A recent Enterprise-Record editorial (10/13/13) lambasted the Chico Planning Commission for delaying the construction of another McDonald’s fast food joint to be built across the street from Pleasant Valley High School. The E-R specifically targeted Planning Commissioner John Merz, calling him and obstructionist. If the E-R is correct in accusing him of obstructionism then Mr. Merz has my full support. There are lots of good reasons for obstructing the expansion of another McDonald’s corporate franchise in our community. The usual reasons, some of which were acknowledged in the E-R article, are matters of public safety, design, landscaping, parking, traffic and costs to the city’s infrastructure, ultimately born by the city’s taxpayers. But, besides selling “food” that is notably unhealthy (see movie “Supersize Me”) perhaps the foremost reason for opposing the construction of another McDonald’s in our community is that the taxpayer ends up subsidizing the “restaurant’s” labor force.
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Democracy Now! (KZFR, 90.1, 8:00a.m., Monday – Friday) reported on 10/18/13 that “New research shows more than half of low-wage workers at fast-food restaurants rely on public assistance to survive – a rate double that of the overall workforce. According to researchers at the University of California, Berkeley, low wages in the fast-food industry cost American taxpayers nearly $7 billion every year – that’s more than the entire annual budget of the Centers for Disease Control and Prevention. A companion report by the National Employment Law Project found McDonalds alone costs Americans $1.2 billion annually by paying its workers insufficient wages. Last year the top 10 largest fast-food companies to reap a profit of more than $7.4 billion in profits.” http://www.democracynow.org/2013/10/18/super_sizing_welfare_costs_low_wages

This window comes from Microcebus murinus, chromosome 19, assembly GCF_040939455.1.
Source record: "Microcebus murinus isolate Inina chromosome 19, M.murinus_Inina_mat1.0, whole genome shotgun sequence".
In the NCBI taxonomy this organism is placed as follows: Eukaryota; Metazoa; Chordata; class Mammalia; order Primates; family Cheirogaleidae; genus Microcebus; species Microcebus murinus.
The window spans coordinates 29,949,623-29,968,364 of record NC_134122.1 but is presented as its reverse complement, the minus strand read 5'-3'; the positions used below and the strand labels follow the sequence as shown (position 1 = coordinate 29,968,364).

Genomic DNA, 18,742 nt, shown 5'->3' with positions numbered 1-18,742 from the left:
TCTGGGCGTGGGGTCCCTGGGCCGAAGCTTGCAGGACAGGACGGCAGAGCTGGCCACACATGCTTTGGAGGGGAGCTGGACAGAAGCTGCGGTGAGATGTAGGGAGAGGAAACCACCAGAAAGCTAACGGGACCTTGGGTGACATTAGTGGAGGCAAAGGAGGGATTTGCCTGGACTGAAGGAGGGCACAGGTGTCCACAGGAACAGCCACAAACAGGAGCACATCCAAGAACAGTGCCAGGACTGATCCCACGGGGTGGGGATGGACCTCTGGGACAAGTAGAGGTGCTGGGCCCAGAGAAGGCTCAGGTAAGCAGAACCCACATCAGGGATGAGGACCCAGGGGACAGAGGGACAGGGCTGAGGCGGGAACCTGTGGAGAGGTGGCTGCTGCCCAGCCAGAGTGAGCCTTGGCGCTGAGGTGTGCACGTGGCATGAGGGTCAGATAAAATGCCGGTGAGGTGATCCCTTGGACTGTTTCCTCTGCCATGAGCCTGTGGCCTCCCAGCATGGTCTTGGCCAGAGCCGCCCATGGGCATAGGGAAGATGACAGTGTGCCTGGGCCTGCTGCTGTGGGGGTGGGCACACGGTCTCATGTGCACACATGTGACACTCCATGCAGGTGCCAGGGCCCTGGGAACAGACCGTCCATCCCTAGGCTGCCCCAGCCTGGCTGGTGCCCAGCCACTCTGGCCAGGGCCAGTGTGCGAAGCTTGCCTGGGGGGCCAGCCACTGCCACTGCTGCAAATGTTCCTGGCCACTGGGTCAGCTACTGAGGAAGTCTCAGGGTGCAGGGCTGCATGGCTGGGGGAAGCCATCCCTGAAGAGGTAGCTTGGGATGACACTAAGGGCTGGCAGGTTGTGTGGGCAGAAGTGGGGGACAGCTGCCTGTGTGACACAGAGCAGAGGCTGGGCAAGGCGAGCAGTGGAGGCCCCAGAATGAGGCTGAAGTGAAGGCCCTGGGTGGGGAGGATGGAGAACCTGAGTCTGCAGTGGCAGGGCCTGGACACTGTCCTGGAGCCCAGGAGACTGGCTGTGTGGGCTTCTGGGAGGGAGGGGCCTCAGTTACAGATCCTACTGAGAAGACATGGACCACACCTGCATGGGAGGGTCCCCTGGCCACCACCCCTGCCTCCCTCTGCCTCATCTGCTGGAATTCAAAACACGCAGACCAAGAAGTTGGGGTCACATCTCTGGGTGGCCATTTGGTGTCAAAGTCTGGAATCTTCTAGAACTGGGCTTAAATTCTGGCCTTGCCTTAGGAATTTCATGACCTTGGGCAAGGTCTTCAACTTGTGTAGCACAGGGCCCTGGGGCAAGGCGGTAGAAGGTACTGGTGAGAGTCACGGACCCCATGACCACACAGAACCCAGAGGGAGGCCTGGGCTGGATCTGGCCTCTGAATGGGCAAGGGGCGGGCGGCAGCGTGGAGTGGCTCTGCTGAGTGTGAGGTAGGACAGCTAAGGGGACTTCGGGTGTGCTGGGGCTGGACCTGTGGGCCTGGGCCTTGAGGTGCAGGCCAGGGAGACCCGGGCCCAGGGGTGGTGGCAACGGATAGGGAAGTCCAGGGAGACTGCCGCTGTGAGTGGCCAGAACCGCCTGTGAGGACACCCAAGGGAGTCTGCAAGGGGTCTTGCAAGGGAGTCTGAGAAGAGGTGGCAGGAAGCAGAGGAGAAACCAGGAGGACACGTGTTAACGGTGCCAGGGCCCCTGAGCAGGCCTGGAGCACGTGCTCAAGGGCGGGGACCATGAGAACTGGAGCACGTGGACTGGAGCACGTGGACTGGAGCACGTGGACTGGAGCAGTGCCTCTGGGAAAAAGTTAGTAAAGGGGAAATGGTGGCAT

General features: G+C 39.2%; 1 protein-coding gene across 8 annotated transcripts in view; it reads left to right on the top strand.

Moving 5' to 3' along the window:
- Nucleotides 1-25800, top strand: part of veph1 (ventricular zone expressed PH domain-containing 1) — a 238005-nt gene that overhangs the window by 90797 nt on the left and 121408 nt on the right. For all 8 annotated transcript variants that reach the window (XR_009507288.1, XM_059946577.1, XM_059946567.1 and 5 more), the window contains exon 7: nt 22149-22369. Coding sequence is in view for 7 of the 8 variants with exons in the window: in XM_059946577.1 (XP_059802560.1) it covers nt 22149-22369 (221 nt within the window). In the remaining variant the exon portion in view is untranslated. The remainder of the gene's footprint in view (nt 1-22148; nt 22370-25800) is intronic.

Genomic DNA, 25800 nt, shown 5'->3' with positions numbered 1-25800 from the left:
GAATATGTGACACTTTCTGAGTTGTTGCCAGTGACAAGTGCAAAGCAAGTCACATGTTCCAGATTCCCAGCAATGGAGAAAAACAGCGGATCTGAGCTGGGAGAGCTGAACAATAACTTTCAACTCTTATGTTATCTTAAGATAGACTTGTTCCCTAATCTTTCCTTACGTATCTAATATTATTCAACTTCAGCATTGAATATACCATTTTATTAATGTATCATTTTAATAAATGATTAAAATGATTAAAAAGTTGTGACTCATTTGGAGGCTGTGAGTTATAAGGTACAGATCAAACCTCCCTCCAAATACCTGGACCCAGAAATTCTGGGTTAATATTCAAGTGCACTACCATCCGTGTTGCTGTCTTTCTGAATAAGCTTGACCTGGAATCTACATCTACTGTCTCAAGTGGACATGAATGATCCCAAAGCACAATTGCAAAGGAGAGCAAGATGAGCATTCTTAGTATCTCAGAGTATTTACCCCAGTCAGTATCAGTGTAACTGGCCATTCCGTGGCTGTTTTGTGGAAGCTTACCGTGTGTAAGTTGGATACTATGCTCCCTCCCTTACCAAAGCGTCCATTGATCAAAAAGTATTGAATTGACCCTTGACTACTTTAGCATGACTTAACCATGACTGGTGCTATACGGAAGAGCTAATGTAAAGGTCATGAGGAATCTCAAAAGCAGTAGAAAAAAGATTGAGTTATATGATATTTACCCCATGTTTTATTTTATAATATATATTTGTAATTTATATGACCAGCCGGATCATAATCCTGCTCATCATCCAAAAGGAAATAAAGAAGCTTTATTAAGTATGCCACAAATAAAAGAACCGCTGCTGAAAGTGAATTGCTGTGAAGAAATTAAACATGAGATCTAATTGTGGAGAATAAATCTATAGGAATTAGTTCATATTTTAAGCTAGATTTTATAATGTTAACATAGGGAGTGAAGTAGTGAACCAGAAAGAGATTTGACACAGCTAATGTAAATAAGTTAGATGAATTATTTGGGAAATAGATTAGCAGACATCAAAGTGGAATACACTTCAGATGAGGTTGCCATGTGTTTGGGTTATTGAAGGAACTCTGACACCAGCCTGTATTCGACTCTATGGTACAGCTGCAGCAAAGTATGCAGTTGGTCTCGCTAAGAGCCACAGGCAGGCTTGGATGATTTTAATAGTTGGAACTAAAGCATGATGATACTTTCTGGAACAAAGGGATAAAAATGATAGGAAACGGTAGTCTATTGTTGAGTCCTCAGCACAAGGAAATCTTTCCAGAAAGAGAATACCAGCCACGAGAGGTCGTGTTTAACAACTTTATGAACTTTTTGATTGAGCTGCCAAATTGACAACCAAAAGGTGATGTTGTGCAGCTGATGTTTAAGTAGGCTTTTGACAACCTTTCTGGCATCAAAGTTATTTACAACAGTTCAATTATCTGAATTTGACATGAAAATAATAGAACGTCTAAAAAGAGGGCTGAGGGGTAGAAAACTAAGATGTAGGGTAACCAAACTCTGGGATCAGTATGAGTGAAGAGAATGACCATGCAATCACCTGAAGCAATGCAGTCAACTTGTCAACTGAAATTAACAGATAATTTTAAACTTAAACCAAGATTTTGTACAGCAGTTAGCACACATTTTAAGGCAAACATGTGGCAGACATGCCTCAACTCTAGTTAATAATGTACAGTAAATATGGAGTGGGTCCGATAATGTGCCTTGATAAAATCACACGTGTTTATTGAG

In it’s editorial the E-R claimed that “When the economy is booming and people are spending money, the city has more money to do things like pay employees, clean parks, fill potholes, hire police officers and so forth.” That may be true, but no matter how many more McDonald’s are built in our town unless the poor, hard working employees are paid a living wage they won’t be able to participate in the “boom” and will continue to need the taxpayers support just to purchase their basic needs. Is this the kind of business we want for our community?